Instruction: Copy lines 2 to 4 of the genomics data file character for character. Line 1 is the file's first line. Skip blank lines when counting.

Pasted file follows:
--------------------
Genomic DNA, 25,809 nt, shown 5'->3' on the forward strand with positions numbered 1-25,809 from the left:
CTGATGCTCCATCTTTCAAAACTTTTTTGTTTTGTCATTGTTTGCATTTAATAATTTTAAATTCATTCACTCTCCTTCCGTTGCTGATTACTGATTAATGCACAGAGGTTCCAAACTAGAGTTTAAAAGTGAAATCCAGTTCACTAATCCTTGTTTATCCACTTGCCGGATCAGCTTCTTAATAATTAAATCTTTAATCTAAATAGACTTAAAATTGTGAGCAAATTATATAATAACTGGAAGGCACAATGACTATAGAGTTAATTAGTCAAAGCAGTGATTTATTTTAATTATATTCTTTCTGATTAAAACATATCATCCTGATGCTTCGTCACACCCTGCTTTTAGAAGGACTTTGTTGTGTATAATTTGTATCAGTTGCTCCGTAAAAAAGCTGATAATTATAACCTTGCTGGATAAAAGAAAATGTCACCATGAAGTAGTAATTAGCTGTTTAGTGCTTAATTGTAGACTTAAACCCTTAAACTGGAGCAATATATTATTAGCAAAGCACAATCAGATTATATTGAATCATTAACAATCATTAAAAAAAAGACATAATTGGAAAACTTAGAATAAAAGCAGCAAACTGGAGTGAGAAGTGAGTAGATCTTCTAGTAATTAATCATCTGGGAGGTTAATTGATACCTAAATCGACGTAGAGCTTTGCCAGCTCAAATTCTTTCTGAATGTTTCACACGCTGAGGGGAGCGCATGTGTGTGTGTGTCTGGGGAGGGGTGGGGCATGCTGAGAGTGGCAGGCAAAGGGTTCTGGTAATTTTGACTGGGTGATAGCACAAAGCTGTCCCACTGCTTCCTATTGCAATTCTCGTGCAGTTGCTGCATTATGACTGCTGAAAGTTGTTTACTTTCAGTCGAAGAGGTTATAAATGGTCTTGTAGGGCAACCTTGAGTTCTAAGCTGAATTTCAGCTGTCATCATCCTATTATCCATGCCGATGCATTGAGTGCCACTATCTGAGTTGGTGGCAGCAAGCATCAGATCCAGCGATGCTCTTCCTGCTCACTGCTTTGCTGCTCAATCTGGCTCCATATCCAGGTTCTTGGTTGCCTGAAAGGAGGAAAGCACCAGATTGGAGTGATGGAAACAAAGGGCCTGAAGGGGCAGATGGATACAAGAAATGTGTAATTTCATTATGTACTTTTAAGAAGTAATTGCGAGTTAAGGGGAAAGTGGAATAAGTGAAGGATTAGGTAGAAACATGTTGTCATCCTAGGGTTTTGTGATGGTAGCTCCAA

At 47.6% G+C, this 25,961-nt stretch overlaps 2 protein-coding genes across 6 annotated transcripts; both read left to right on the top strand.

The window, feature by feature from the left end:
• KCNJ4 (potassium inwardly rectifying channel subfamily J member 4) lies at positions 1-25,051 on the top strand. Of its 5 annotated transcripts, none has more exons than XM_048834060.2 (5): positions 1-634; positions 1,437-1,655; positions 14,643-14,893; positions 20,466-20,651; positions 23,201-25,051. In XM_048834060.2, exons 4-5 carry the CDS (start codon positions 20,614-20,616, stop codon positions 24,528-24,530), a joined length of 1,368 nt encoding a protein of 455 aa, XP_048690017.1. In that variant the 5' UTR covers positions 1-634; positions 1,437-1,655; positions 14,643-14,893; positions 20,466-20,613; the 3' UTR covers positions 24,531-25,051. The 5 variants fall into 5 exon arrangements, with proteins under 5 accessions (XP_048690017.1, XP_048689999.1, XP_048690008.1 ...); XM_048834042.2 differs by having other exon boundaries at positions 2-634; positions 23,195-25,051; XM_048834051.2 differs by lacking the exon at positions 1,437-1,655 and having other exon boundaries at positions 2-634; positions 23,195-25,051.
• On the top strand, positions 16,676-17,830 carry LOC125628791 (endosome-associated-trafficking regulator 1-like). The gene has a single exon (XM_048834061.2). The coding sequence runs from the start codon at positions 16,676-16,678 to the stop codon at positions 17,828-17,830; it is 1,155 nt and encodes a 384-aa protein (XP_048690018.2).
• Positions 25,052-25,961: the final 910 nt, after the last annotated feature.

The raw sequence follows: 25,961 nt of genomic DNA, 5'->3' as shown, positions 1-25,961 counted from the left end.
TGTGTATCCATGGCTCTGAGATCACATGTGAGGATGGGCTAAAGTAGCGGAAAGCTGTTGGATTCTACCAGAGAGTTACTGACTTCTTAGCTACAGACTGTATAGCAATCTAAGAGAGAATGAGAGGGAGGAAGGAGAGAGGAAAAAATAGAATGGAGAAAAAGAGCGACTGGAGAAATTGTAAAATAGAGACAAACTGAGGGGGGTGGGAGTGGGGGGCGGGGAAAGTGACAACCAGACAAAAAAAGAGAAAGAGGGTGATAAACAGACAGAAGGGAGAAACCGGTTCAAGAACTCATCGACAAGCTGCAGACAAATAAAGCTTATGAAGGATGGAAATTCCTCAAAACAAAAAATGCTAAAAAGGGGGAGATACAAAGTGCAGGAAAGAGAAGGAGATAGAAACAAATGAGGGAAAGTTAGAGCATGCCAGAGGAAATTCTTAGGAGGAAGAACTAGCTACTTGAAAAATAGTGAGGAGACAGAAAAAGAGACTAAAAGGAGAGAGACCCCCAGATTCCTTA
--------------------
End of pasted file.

CTGATGCTCCATCTTTCAAAACTTTTTTGTTTTGTCATTGTTTGCATTTAATAATTTTAAATTCATTCACTCTCCTTCCGTTGCTGATTACTGATTAATGCACAGAGGTTCCAAACTAGAGTTTAAAAGTGAAATCCAGTTCACTAATCCTTGTTTATCCACTTGCCGGATCAGCTTCTTAATAATTAAATCTTTAATCTAAATAGACTTAAAATTGTGAGCAAATTATATAATAACTGGAAGGCACAATGACTATAGAGTTAATTAGTCAAAGCAGTGATTTATTTTAATTATATTCTTTCTGATTAAAACATATCATCCTGATGCTTCGTCACACCCTGCTTTTAGAAGGACTTTGTTGTGTATAATTTGTATCAGTTGCTCCGTAAAAAAGCTGATAATTATAACCTTGCTGGATAAAAGAAAATGTCACCATGAAGTAGTAATTAGCTGTTTAGTGCTTAATTGTAGACTTAAACCCTTAAACTGGAGCAATATATTATTAGCAAAGCACAATCAGATTATATTGAATCATTAACAATCATTAAAAAAAAGACATAATTGGAAAACTTAGAATAAAAGCAGCAAACTGGAGTGAGAAGTGAGTAGATCTTCTAGTAATTAATCATCTGGGAGGTTAATTGATACCTAAATCGACGTAGAGCTTTGCCAGCTCAAATTCTTTCTGAATGTTTCACACGCTGAGGGGAGCGCATGTGTGTGTGTGTCTGGGGAGGGGTGGGGCATGCTGAGAGTGGCAGGCAAAGGGTTCTGGTAATTTTGACTGGGTGATAGCACAAAGCTGTCCCACTGCTTCCTATTGCAATTCTCGTGCAGTTGCTGCATTATGACTGCTGAAAGTTGTTTACTTTCAGTCGAAGAGGTTATAAATGGTCTTGTAGGGCAACCTTGAGTTCTAAGCTGAATTTCAGCTGTCATCATCCTATTATCCATGCCGATGCATTGAGTGCCACTATCTGAGTTGGTGGCAGCAAGCATCAGATCCAGCGATGCTCTTCCTGCTCACTGCTTTGCTGCTCAATCTGGCTCCATATCCAGGTTCTTGGTTGCCTGAAAGGAGGAAAGCACCAGATTGGAGTGATGGAAACAAAGGGCCTGAAGGGGCAGATGGATACAAGAAATGTGTAATTTCATTATGTACTTTTAAGAAGTAATTGCGAGTTAAGGGGAAAGTGGAATAAGTGAAGGATTAGGTAGAAACATGTTGTCATCCTAGGGTTTTGTGATGGTAGCTCCAA

At 47.6% G+C, this 25,961-nt stretch overlaps 2 protein-coding genes across 6 annotated transcripts; both read left to right on the top strand.

The window, feature by feature from the left end: